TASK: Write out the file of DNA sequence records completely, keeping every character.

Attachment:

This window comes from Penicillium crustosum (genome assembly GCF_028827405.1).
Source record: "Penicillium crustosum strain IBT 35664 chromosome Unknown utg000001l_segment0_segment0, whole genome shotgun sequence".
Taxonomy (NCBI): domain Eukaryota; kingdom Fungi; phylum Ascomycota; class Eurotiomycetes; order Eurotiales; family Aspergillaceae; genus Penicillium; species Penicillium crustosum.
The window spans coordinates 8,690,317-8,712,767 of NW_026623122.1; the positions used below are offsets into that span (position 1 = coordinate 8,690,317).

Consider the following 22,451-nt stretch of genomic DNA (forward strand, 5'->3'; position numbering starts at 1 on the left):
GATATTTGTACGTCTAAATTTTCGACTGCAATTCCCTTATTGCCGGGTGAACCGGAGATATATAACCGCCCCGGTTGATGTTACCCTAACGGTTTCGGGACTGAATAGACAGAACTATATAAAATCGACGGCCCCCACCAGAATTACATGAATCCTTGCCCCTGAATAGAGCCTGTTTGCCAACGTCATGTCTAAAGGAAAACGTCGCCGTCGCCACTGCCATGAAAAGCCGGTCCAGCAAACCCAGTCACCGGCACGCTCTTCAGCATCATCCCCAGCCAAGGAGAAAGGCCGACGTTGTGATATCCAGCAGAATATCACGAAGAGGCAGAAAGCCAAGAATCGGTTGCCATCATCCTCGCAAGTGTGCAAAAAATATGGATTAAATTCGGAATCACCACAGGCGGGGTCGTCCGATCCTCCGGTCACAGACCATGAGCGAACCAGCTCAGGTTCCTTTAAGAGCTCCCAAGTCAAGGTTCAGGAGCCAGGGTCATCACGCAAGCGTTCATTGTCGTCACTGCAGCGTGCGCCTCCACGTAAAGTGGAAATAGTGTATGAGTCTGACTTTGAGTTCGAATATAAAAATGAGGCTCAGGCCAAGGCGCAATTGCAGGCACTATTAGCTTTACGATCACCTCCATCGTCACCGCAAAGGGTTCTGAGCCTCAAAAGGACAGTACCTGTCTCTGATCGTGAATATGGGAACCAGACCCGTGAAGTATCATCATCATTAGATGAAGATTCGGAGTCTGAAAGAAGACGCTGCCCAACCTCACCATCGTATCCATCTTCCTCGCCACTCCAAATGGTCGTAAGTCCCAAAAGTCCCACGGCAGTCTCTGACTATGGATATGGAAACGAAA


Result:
This window comes from Penicillium crustosum (genome assembly GCF_028827405.1).
Source record: "Penicillium crustosum strain IBT 35664 chromosome Unknown utg000001l_segment0_segment0, whole genome shotgun sequence".
Taxonomy (NCBI): domain Eukaryota; kingdom Fungi; phylum Ascomycota; class Eurotiomycetes; order Eurotiales; family Aspergillaceae; genus Penicillium; species Penicillium crustosum.
The window spans coordinates 8,690,317-8,712,767 of NW_026623122.1; the positions used below are offsets into that span (position 1 = coordinate 8,690,317).

Consider the following 22,451-nt stretch of genomic DNA (forward strand, 5'->3'; position numbering starts at 1 on the left):
GATATTTGTACGTCTAAATTTTCGACTGCAATTCCCTTATTGCCGGGTGAACCGGAGATATATAACCGCCCCGGTTGATGTTACCCTAACGGTTTCGGGACTGAATAGACAGAACTATATAAAATCGACGGCCCCCACCAGAATTACATGAATCCTTGCCCCTGAATAGAGCCTGTTTGCCAACGTCATGTCTAAAGGAAAACGTCGCCGTCGCCACTGCCATGAAAAGCCGGTCCAGCAAACCCAGTCACCGGCACGCTCTTCAGCATCATCCCCAGCCAAGGAGAAAGGCCGACGTTGTGATATCCAGCAGAATATCACGAAGAGGCAGAAAGCCAAGAATCGGTTGCCATCATCCTCGCAAGTGTGCAAAAAATATGGATTAAATTCGGAATCACCACAGGCGGGGTCGTCCGATCCTCCGGTCACAGACCATGAGCGAACCAGCTCAGGTTCCTTTAAGAGCTCCCAAGTCAAGGTTCAGGAGCCAGGGTCATCACGCAAGCGTTCATTGTCGTCACTGCAGCGTGCGCCTCCACGTAAAGTGGAAATAGTGTATGAGTCTGACTTTGAGTTCGAATATAAAAATGAGGCTCAGGCCAAGGCGCAATTGCAGGCACTATTAGCTTTACGATCACCTCCATCGTCACCGCAAAGGGTTCTGAGCCTCAAAAGGACAGTACCTGTCTCTGATCGTGAATATGGGAACCAGACCCGTGAAGTATCATCATCATTAGATGAAGATTCGGAGTCTGAAAGAAGACGCTGCCCAACCTCACCATCGTATCCATCTTCCTCGCCACTCCAAATGGTCGTAAGTCCCAAAAGTCCCACGGCAGTCTCTGACTATGGATATGGAAACGAAA